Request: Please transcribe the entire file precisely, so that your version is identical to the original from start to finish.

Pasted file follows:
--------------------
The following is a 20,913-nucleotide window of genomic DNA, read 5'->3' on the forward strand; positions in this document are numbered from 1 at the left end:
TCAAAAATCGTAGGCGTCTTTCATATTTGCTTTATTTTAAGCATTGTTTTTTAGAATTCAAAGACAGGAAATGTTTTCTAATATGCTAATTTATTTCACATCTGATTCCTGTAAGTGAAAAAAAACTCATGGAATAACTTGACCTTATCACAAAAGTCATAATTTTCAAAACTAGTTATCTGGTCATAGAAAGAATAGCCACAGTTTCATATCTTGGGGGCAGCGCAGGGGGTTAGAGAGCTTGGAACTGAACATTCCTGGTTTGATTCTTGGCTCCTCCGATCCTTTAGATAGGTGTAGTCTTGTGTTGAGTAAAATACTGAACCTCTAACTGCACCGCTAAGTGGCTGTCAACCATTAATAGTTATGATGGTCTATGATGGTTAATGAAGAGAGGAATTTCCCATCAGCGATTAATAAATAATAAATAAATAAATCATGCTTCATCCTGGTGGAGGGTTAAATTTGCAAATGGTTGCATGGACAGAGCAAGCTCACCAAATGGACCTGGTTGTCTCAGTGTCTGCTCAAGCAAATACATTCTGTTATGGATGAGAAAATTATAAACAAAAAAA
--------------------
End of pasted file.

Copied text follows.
The following is a 20,913-nucleotide window of genomic DNA, read 5'->3' on the forward strand; positions in this document are numbered from 1 at the left end:
TCAAAAATCGTAGGCGTCTTTCATATTTGCTTTATTTTAAGCATTGTTTTTTAGAATTCAAAGACAGGAAATGTTTTCTAATATGCTAATTTATTTCACATCTGATTCCTGTAAGTGAAAAAAAACTCATGGAATAACTTGACCTTATCACAAAAGTCATAATTTTCAAAACTAGTTATCTGGTCATAGAAAGAATAGCCACAGTTTCATATCTTGGGGGCAGCGCAGGGGGTTAGAGAGCTTGGAACTGAACATTCCTGGTTTGATTCTTGGCTCCTCCGATCCTTTAGATAGGTGTAGTCTTGTGTTGAGTAAAATACTGAACCTCTAACTGCACCGCTAAGTGGCTGTCAACCATTAATAGTTATGATGGTCTATGATGGTTAATGAAGAGAGGAATTTCCCATCAGCGATTAATAAATAATAAATAAATAAATCATGCTTCATCCTGGTGGAGGGTTAAATTTGCAAATGGTTGCATGGACAGAGCAAGCTCACCAAATGGACCTGGTTGTCTCAGTGTCTGCTCAAGCAAATACATTCTGTTATGGATGAGAAAATTATAAACAAAAAAA